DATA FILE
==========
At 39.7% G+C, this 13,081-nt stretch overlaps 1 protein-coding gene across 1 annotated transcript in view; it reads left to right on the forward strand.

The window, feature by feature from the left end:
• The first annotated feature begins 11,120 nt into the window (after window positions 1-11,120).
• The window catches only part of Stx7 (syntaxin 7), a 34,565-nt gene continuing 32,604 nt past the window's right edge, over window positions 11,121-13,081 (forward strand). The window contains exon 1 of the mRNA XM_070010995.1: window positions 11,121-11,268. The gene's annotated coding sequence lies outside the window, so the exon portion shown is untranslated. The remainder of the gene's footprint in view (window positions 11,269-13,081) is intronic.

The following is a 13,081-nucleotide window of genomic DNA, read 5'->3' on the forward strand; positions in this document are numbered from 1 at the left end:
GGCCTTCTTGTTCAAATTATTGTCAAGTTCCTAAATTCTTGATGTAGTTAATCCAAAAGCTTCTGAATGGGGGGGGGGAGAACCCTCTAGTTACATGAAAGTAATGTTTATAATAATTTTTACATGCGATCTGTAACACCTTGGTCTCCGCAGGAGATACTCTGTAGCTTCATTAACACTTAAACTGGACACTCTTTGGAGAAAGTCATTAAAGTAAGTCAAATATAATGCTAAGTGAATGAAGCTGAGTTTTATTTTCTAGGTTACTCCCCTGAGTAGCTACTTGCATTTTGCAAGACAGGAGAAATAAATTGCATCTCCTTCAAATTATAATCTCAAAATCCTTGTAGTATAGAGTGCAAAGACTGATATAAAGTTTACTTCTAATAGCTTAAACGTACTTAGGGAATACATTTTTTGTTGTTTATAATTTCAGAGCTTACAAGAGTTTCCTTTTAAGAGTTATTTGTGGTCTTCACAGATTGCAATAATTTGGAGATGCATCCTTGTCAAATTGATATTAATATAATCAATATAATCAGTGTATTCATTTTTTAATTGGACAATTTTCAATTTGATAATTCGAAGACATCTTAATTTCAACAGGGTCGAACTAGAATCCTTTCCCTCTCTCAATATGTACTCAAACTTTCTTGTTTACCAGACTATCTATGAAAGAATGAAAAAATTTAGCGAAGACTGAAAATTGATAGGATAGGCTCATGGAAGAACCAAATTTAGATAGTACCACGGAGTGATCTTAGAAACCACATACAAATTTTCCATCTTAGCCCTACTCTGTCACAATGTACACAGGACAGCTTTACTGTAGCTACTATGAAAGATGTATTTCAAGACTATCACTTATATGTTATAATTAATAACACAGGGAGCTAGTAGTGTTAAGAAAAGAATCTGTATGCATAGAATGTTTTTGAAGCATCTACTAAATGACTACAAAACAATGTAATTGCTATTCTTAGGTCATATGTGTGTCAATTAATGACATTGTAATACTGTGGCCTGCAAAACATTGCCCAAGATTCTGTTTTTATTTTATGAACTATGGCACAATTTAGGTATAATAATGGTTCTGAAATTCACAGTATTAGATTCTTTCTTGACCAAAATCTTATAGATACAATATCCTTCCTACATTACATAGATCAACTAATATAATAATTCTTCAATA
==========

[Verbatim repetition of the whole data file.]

At 39.7% G+C, this 13,081-nt stretch overlaps 1 protein-coding gene across 1 annotated transcript in view; it reads left to right on the forward strand.

The window, feature by feature from the left end:
• The first annotated feature begins 11,120 nt into the window (after window positions 1-11,120).
• The window catches only part of Stx7 (syntaxin 7), a 34,565-nt gene continuing 32,604 nt past the window's right edge, over window positions 11,121-13,081 (forward strand). The window contains exon 1 of the mRNA XM_070010995.1: window positions 11,121-11,268. The gene's annotated coding sequence lies outside the window, so the exon portion shown is untranslated. The remainder of the gene's footprint in view (window positions 11,269-13,081) is intronic.

The following is a 13,081-nucleotide window of genomic DNA, read 5'->3' on the forward strand; positions in this document are numbered from 1 at the left end:
GGCCTTCTTGTTCAAATTATTGTCAAGTTCCTAAATTCTTGATGTAGTTAATCCAAAAGCTTCTGAATGGGGGGGGGGAGAACCCTCTAGTTACATGAAAGTAATGTTTATAATAATTTTTACATGCGATCTGTAACACCTTGGTCTCCGCAGGAGATACTCTGTAGCTTCATTAACACTTAAACTGGACACTCTTTGGAGAAAGTCATTAAAGTAAGTCAAATATAATGCTAAGTGAATGAAGCTGAGTTTTATTTTCTAGGTTACTCCCCTGAGTAGCTACTTGCATTTTGCAAGACAGGAGAAATAAATTGCATCTCCTTCAAATTATAATCTCAAAATCCTTGTAGTATAGAGTGCAAAGACTGATATAAAGTTTACTTCTAATAGCTTAAACGTACTTAGGGAATACATTTTTTGTTGTTTATAATTTCAGAGCTTACAAGAGTTTCCTTTTAAGAGTTATTTGTGGTCTTCACAGATTGCAATAATTTGGAGATGCATCCTTGTCAAATTGATATTAATATAATCAATATAATCAGTGTATTCATTTTTTAATTGGACAATTTTCAATTTGATAATTCGAAGACATCTTAATTTCAACAGGGTCGAACTAGAATCCTTTCCCTCTCTCAATATGTACTCAAACTTTCTTGTTTACCAGACTATCTATGAAAGAATGAAAAAATTTAGCGAAGACTGAAAATTGATAGGATAGGCTCATGGAAGAACCAAATTTAGATAGTACCACGGAGTGATCTTAGAAACCACATACAAATTTTCCATCTTAGCCCTACTCTGTCACAATGTACACAGGACAGCTTTACTGTAGCTACTATGAAAGATGTATTTCAAGACTATCACTTATATGTTATAATTAATAACACAGGGAGCTAGTAGTGTTAAGAAAAGAATCTGTATGCATAGAATGTTTTTGAAGCATCTACTAAATGACTACAAAACAATGTAATTGCTATTCTTAGGTCATATGTGTGTCAATTAATGACATTGTAATACTGTGGCCTGCAAAACATTGCCCAAGATTCTGTTTTTATTTTATGAACTATGGCACAATTTAGGTATAATAATGGTTCTGAAATTCACAGTATTAGATTCTTTCTTGACCAAAATCTTATAGATACAATATCCTTCCTACATTACATAGATCAACTAATATAATAATTCTTCAATA